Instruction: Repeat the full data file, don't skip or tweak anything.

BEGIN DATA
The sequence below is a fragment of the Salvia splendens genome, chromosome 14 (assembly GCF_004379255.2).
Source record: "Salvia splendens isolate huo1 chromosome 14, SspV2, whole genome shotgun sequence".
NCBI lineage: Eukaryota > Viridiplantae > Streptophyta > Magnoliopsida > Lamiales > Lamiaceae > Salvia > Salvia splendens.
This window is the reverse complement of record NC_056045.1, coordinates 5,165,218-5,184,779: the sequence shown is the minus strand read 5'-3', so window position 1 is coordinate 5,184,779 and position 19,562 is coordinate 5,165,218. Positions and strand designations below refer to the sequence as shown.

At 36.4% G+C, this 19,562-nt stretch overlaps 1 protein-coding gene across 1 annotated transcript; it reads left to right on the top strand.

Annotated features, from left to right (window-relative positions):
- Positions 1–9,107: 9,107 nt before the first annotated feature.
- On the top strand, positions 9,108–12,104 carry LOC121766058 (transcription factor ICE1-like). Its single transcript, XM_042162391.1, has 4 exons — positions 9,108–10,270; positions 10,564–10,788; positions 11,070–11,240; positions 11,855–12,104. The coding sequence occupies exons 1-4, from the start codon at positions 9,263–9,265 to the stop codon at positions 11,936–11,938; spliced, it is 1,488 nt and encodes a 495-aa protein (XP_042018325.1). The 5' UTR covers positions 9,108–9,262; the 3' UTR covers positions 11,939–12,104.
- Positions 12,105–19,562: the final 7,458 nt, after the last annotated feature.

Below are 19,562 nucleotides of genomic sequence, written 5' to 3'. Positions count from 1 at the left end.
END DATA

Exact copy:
The sequence below is a fragment of the Salvia splendens genome, chromosome 14 (assembly GCF_004379255.2).
Source record: "Salvia splendens isolate huo1 chromosome 14, SspV2, whole genome shotgun sequence".
NCBI lineage: Eukaryota > Viridiplantae > Streptophyta > Magnoliopsida > Lamiales > Lamiaceae > Salvia > Salvia splendens.
This window is the reverse complement of record NC_056045.1, coordinates 5,165,218-5,184,779: the sequence shown is the minus strand read 5'-3', so window position 1 is coordinate 5,184,779 and position 19,562 is coordinate 5,165,218. Positions and strand designations below refer to the sequence as shown.

At 36.4% G+C, this 19,562-nt stretch overlaps 1 protein-coding gene across 1 annotated transcript; it reads left to right on the top strand.

Annotated features, from left to right (window-relative positions):
- Positions 1–9,107: 9,107 nt before the first annotated feature.
- On the top strand, positions 9,108–12,104 carry LOC121766058 (transcription factor ICE1-like). Its single transcript, XM_042162391.1, has 4 exons — positions 9,108–10,270; positions 10,564–10,788; positions 11,070–11,240; positions 11,855–12,104. The coding sequence occupies exons 1-4, from the start codon at positions 9,263–9,265 to the stop codon at positions 11,936–11,938; spliced, it is 1,488 nt and encodes a 495-aa protein (XP_042018325.1). The 5' UTR covers positions 9,108–9,262; the 3' UTR covers positions 11,939–12,104.
- Positions 12,105–19,562: the final 7,458 nt, after the last annotated feature.

Below are 19,562 nucleotides of genomic sequence, written 5' to 3'. Positions count from 1 at the left end.